$430,000 Nissan Skyline and $805,000 Fairlady sales are historic record-breakers

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While film-famous muscle cars stole car auction headlines the world over last week, a few sales in Japan this week had us doing double takes. At Best Heritage (BH) Japan’s Tokyo Terrada auction, a 1973 Nissan Skyline 2000 GT-R and a 1970 Nissan Fairlady Z432R sold for ¥47,300,000 ($430,483) and ¥88,550,000 ($805,700), respectively. The sales set new records for Skylines and Z cars alike, and in doing so blew their #1 (Concours) values in our Hagerty Price Guide out of the water.

The second-generation 1973 Skyline GT-R—chassis code KPGC110—is widely believed to exist exclusively to use up the remaining 2.0-liter S20 inline-six engines from the first generation “Hakosuka” (1968–72/chassis family C10) Skyline GT-R (chassis code KPGC10). The C110-family Skylines were colloquially known as “Kenmeri” Skylines, thanks to a collection of TV ads that depicted a young couple (Ken and Mary) enjoying the car in the Japanese countryside. Just 197 examples of the KPGC110 GT-R were sold, placing this white-on-black example in an exclusive crowd.

As rare as the ’73 Skyline GT-R was, the 1970 Nissan Fairlady Z432R was even harder to come by.

The Z432R is a homologation-special variant of the already-hopped-up Fairlady Z432. The Z432 cribbed the same S20 inline-six from the “Hakosuka” GT-R and was intended as a high-performance variant of the base-model Fairlady Z. The 432 badging refers to the four valves, three carburetors, and two camshafts in the S20 engine. Around 420 examples of the Z432 were built, all of which were sold in Japan and a few of which have since come to U.S. shores.

Stick with me here. Nissan then took somewhere between 30 and 50 Z432s and modified them further, using them as starting points for rally cars. The Z432R dropped more weight, thanks to a radio and heater delete, lightweight acrylic windows, and body panels that were 0.2mm thinner. The resulting car was nearly 100 kilograms lighter than a base Fairlady Z—and a member of an even more elite production run than its cousin, the ’73 Skyline GT-R.

front
front

engine close-up
engine close-up

 

rear
rear

Before we dig into the sales results, a few caveats: Given the scarcity of both of these vehicles, the Hagerty Price Guide does not have a sufficient data set for the 1973 Skyline GT-R or the 1970 Fairlady Z432R. We’ll use the Hagerty valuation data for the 1972 Skyline GT-R and the less-rare 1970 Fairlady Z432 to provide some context.

Prior to this $430,483 result for the 1973 GT-R in Tokyo, the previous record for a Nissan Skyline belonged to a 1972 H/T 2000 GT-R “Hakosuka” that RM Sotheby’s sold in 2014 for $242,000. BH’s ‘73 sold for nearly twice the prior record. That final price in Japan is also nearly double Hagerty’s $220,000 value for a #1 (Concours-condition) 1972 Skyline GT-R, the closest relevant model that we track. For background, the final sale price of RM’s most recent 1973 model-year sale, in 2015, was $176,000.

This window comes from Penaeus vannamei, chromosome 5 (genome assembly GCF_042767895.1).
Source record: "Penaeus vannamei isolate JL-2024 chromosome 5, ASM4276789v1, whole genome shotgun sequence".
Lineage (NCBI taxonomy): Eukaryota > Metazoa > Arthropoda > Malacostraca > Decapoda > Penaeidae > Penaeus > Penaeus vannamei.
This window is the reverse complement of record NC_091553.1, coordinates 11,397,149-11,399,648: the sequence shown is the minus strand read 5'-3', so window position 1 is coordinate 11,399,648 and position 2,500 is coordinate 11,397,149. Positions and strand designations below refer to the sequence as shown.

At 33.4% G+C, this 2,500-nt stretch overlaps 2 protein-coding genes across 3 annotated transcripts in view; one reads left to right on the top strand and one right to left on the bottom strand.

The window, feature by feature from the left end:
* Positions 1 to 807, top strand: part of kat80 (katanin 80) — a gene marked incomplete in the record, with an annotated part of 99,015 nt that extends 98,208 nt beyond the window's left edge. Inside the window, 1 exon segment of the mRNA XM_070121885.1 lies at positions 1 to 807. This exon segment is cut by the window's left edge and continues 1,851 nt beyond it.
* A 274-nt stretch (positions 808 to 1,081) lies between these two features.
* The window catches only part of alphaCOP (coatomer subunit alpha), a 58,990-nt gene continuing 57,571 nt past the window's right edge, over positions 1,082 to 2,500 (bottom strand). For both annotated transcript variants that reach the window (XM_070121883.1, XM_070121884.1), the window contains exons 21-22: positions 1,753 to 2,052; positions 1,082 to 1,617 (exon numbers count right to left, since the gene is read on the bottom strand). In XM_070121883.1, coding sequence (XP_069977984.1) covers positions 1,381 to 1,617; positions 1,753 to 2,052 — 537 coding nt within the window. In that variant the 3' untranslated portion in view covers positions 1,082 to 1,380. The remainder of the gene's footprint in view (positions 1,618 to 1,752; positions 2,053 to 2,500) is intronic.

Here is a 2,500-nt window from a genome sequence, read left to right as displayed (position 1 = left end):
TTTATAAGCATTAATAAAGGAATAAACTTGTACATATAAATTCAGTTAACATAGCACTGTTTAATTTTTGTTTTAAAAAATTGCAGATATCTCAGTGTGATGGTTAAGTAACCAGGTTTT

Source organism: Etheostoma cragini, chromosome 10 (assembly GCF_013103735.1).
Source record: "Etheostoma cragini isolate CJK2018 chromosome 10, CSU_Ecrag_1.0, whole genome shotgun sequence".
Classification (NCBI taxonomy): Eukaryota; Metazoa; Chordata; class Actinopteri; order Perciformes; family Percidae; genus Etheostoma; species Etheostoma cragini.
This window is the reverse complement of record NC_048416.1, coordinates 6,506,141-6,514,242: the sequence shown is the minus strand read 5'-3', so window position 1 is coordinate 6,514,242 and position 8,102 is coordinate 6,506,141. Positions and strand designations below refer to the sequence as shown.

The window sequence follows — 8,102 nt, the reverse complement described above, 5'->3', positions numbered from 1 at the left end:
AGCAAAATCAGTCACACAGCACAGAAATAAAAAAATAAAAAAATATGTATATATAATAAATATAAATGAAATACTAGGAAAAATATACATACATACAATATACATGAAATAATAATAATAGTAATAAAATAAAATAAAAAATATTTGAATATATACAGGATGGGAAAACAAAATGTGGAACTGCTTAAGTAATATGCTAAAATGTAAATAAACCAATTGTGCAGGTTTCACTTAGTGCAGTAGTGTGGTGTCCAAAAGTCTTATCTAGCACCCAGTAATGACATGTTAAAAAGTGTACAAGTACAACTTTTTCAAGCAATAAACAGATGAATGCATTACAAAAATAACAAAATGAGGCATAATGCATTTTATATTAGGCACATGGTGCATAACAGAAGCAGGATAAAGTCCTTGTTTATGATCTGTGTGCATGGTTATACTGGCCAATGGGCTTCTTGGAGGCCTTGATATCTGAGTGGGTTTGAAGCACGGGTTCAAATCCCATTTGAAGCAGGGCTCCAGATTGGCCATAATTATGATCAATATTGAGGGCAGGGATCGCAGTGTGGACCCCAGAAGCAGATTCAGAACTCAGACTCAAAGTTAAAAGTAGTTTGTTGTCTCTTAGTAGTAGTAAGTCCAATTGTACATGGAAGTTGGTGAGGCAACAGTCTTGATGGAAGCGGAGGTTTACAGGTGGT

The Fairlady Z432R’s final price of $805,700 is even more impressive. The previous record for a Fairlady belonged to another 1970 example, a Fairlady Z432 that crossed the block at $253,000 at RM’s 2015 Amelia Island sale. Best Heritage’s Z432R more than triples the previous Fairlady record.

The Z432R sale also more than triples Hagerty’s #1-condition rating for a 1970 Fairlady Z432. Recall that this comparison is not exactly apples-to-apples; our rating is for a Z432, whose production run totaled 420 or so cars. This bonkers Z432R, however, is one of only 30–50 cars. That being said, our data for these non-R-spec cars still provides a helpful backdrop for just how much people value the R model’s rarity.

interior steering wheel and dash
interior steering wheel and dash

While these two sales register high in shock value, that doesn’t mean the prices are inexplicable. “I wouldn’t say ‘flash in the pan,’” says Hagerty auction editor Andrew Newton. “These cars are indeed very rare and very special, [fairly] new to market, and selling in their home market.” Hagerty valuation expert Adam Wilcox concurs. “[These sales] are a sign that Japanese classics are continuing to appreciate,” says Hagerty valuation expert Adam Wilcox. “I’m sure that it helped that these legendary cars were auctioned off in their home country, where the fanbase was larger.”

We’ve seen a growing appreciation for Japanese cars in recent years as younger collectors bring their tastes to bear on the larger collector car market. It’s why Hagerty’s 2020 Bull Market list contained not one but two Japanese cars from the ‘90s and 2000’s—cars that, in all but their highest variants, were dime-a-dozen cars not that long ago. But, as is the case with both the Integra Type R and a clean version of the Honda CRX Si, rarity is a collector car’s best friend.

Which brings us back to the Fairlady and the Skyline at hand—why did these cars notch such eye-watering prices?

Both cars represent the pinnacle of their respective nameplates, in period. That they share the same engine is icing on the cake. Now—at least for these two—they can also share in the satisfaction that they’re both the most expensive versions of each nameplate to ever sell at auction.

Like this article? Check out Hagerty Insider, our e-magazine devoted to tracking trends in the collector car market.

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